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Seeing in the dark

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As many of you have probably already read elsewhere there has been a large iceberg calving event in the Antarctic recently at the Larsen C ice shelf at the east side of the Antarctic peninsula. The interesting thing about this is much less the event itself (yes, it is a large iceberg and yes, it probably is part of a general decline of ice shelves at the Antarctic Peninsula over the last century or so but no, this is not in any way record breaking or particularly alarming if you look at things with a time horizon of more than a decade). The interesting thing is more the style of communication about it. Icebergs of this size and larger occur in the Antarctic in intervals of several years to a few decades. It is known that many of the large ice shelf plates show a cyclic growth pattern interrupted by the calving of large icebergs like this one, sometimes on a time scale of more than fifty years. This is the first such event that was closely tracked remotely. In the past people usually noticed such events a few days or weeks after they happened while in this case there was a lot of anticipation with the development of cracks in the ice and for months we kind of had frequent predictions of the calving being expected any day now – or in other words: A lot of people apparently were quite wrong in their assumptions on how exactly such a calving would progress.

I am not really that familiar with the dynamics of ice myself so i won’t analyze this in detail. The important thing to keep in mind is that ice at the scale of tens to hundreds of kilometers and under the pressures involved here behaves very differently from how you would expect it to behave in analogy to ice on a lake or a river you might observe up close.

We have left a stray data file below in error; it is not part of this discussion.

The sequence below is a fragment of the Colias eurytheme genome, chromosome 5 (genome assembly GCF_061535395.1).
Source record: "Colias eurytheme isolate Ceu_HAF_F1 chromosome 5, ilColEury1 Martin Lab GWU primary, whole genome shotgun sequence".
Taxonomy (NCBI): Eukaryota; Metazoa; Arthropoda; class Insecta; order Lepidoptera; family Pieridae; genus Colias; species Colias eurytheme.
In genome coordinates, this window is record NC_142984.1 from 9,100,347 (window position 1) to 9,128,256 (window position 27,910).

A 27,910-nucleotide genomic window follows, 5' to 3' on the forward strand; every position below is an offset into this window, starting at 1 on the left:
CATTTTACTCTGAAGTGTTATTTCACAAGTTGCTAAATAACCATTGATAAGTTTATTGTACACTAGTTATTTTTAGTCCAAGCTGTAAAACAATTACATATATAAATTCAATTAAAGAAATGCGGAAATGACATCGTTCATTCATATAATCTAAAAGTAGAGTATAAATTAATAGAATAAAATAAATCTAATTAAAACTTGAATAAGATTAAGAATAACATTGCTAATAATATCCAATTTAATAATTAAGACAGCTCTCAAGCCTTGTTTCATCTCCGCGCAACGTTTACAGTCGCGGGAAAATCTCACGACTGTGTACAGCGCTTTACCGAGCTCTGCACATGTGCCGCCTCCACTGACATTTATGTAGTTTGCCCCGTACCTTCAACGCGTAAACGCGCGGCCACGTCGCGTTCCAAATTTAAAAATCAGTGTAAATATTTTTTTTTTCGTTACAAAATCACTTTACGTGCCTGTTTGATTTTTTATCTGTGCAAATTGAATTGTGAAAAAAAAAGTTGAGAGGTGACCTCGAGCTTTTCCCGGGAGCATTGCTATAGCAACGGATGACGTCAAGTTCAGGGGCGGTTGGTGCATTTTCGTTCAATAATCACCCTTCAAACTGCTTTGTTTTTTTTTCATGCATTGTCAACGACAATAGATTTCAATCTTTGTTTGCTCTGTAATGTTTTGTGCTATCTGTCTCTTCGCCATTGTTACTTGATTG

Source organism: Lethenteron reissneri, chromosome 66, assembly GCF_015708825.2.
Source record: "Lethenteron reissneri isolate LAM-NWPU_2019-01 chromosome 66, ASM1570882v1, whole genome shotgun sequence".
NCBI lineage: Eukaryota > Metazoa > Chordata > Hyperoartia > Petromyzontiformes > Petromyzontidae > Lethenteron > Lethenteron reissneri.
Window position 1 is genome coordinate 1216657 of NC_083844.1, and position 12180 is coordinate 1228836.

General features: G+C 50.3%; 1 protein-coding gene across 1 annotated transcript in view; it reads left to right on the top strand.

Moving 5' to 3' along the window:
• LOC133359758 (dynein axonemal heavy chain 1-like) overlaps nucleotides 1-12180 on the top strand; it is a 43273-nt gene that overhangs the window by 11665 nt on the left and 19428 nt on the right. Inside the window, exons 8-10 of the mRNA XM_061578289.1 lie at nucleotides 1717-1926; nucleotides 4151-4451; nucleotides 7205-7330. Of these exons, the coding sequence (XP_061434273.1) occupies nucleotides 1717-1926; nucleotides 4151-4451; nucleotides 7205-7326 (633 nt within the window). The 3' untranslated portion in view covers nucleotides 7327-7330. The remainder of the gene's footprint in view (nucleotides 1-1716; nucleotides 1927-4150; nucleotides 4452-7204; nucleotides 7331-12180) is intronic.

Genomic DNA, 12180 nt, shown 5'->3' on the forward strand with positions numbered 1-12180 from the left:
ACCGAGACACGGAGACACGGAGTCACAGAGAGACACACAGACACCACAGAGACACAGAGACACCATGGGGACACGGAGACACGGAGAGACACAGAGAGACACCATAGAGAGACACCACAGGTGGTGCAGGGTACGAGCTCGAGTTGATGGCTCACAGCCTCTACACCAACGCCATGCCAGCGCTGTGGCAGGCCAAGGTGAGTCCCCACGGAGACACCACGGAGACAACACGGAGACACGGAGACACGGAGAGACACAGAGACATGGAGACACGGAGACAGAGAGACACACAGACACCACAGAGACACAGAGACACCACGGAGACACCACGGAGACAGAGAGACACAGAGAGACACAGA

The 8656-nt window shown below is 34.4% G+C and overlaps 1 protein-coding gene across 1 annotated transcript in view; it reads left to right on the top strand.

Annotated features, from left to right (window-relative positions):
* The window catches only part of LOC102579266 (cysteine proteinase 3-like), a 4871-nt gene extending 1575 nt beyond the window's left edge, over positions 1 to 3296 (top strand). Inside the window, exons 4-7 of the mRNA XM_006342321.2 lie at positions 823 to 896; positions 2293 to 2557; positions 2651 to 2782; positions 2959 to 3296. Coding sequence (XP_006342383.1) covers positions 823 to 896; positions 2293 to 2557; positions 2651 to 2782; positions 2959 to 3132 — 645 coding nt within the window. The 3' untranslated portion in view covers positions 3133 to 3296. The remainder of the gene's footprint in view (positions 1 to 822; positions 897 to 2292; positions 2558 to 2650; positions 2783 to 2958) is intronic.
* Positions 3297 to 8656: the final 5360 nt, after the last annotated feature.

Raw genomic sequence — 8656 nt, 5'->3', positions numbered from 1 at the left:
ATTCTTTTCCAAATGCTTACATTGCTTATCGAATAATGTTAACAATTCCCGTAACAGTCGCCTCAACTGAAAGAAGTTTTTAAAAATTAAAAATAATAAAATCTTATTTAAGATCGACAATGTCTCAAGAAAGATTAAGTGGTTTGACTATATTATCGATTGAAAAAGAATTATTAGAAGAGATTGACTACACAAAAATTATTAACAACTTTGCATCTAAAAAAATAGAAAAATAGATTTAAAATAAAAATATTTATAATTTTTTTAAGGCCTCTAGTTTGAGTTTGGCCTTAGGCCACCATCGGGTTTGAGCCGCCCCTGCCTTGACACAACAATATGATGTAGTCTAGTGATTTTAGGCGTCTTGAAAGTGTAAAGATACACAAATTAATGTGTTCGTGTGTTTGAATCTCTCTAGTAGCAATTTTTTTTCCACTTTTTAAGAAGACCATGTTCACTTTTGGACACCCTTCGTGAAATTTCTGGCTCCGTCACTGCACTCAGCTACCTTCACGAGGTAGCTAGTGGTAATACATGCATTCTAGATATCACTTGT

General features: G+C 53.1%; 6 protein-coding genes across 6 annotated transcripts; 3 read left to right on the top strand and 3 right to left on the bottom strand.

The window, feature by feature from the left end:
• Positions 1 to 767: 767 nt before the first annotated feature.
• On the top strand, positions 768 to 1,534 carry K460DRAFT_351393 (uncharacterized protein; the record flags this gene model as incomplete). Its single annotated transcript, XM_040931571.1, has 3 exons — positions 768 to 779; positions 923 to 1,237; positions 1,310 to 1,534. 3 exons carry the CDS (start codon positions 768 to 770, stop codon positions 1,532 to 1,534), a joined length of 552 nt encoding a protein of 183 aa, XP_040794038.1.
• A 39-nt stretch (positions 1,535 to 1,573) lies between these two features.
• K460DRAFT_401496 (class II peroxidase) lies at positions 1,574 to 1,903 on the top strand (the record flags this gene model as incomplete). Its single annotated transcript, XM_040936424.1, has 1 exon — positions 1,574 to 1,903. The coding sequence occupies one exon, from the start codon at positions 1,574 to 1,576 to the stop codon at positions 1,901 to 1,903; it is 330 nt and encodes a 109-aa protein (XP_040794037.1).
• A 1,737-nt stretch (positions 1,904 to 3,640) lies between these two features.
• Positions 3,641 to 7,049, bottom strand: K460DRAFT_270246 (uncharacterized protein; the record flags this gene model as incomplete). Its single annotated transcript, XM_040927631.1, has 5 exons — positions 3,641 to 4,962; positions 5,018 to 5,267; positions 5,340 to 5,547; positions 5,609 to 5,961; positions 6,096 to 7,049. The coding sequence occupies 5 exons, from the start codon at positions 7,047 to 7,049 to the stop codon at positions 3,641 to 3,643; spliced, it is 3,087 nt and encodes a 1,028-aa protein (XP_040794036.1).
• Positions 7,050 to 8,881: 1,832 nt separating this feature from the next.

The other interesting thing about this iceberg calving is that it happened in the middle of the polar night. Since the Larsen C ice shelf is located south of the Antarctic Circle this means permanent darkness during this time. So how do you observe an event in the dark via open data satellite images?

One of the most interesting possibilities for nighttime observation is the Day/Night Band of the VIIRS instrument. This is a visual/NIR range sensor capable of recording very low light levels. This is best known from the nighttime city lights visualizations you can find – which feature artificial colors.

This sensor is capable of recording images illuminated by moonlight or other light sources like the aurora. So we got some of the earliest images of the free floating iceberg from VIIRS.

Antarctic in Moonlight – VIIRS Day/Night Band

This image uses a logarithmic scale, actual radiance varies across the shown area by about three orders of magnitude.

Another much older and better established way for nighttime observation is in the thermal infrared. In the long wavelength infrared the earth surface is emitting light based on its temperature and this emission is nearly the same during the day and night. Clouds emit in the long wavelength infrared as well which makes thermal infrared imaging an attractive and widely used option for 24h weather observations by weather satellites.

Thermal infrared data is available from the previously mentioned VIIRS instrument but also from MODIS and Sentinel-3 SLSTR. Here an example from the area from SLSTR.

Glowing in the dark – thermal infrared emissions recorded by Sentinel-3 SLSTR

During the polar night the highest temperature occurs at open water surfaces like on the west side of the Antarctic peninsula on the upper left and the lowest temperatures in this area occur on the ice shelf surfaces and the low elevation parts of the glaciers on the east side of the Antarctic peninsula. The outline of the new iceberg is well visible because of the relatively warm open water and thin ice in the gap between the iceberg and the ice shelf.

Thermal infrared images are also available in significantly higher resolution from Landsat and ASTER images. Landsat is not regularly recording nighttime images in the Antarctic but there have been images recorded recently in the area because of the special interest in the event. Here an assembly of images from July 12 and July 14.

High resolution thermal infrared by Landsat 8

You can see there is a significant amount of clouds, especially in the scenes on the right side obscuring the ice features under it. Here a magnified crop showing the level of detail available.